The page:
(500) Days of Summer December 2, 2016
As imperfect humans do we tend to remember things in an order organized from worst to best — never-ending is the dwelling upon situations either doused in some sort of emotional trauma or some sort of discontent. Sometimes are good memories premier, but we’re more inclined to lying awake at night beating ourselves up over moments we wish we could take back.
As the entirety of subversive romantic comedy (500) Days of Summer is told in flashback, kicking off at the tail end of a failed romance, it would perhaps prefer to focus on the finer feelings of its central doomed relationship to its slow burns of heartbreak. But because it’s eerily close in its resembling to one’s memory bank — it tells of the five-hundred day long relationship between Tom (Joseph Gordon-Levitt) and the eponymous Summer (Zooey Deschanel) in a non-linear style that jumps back and forth between seemingly unrelated days (from Day 2 to Day 250, for example) — there’s never a moment not shaded by longing bittersweetness, by empathetic relatability.
Because we’ve all had relationships like the one spotlighted in (500) Days of Summer. An underdog in a genre that takes a liking to perfect matches and champions the unrealistic ideology that is the soulmate, in place is the kind of unbalanced courtship wherein one party is deeply in love while the other is consistently unsure of their true emotions and eventually becomes a heartbreaker.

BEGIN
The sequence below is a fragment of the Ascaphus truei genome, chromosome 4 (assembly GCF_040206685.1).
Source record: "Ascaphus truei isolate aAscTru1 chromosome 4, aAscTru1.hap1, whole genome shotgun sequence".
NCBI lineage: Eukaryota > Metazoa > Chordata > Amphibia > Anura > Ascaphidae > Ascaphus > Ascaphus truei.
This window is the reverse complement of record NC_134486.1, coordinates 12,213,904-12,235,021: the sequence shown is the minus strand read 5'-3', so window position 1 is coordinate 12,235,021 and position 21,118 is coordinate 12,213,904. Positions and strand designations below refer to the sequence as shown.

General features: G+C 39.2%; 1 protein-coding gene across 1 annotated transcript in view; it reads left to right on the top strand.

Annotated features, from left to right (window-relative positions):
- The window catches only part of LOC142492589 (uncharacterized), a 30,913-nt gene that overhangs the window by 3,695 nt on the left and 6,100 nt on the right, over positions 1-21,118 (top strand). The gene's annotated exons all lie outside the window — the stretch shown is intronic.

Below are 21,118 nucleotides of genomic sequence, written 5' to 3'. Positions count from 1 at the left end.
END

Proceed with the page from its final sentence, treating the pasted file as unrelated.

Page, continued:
The looming relational train wreck, immediately (and bitterly) is autobiographically revealed at the film’s opening, but even without it would we be easily equipped to tell that Tom and Summer’s love is distinctly one-sided — Tom would kill for the titular, quirky brunette beauty without hesitation, whereas Summer, despite obviously caring a great deal for the beau she does, in her defense, declare that she doesn’t much want to begin with, isn’t so sure she can commit to making such declarations surrounding the opposite party anyway.
And yet the tragicomic trappings of (500) Days of Summer arguably make it more memorable a romantic comedy. How energizing it is to have a genre gem in which the leading couple isn’t actually made for each other, in which happy endings aren’t so certain in their happily ever after positioning, in which the male hero’s more than an idealistic pile of charm and in which the female of interest has more to worry about than her romantic life.
The screenplay, by Scott Neustadter and Michael H. Weber, is appealingly offbeat, packed with charismatic artistic detours that include a musical sequence and a talking head style, black-and-white documentary imitating confessional. The direction, by Marc Webb, enchants without running into schmaltz. Levitt is humanely congenial, Deschanel lovable if damaged.
But by (500) Days of Summer’s end are we, at odds with its mostly impeccable technical and artistic risks, left feeling as though it could be something more than it is. Pestering me is the notion that we could have been presented with a primary cinematic romance that didn’t so often take on the tone of lovestruck boy running after girl who doesn’t like him all that much (Summer’s various states of disregarding paired with her brushes with ingenuity and authenticity make her a sometimes difficult character to understand — though I suppose that could be precisely the point). Badgering me is the idea that the characterizing of the beginning and ending of Tom and Summer’s relationship is so strong that the juice coming in the middle almost seems nonexistent (which is, therefore, a detrimental setback). Still, the movie’s beautifully nonconforming and oftentimes categorically superior — it’s genre fodder a cut above its formula-driven peers. B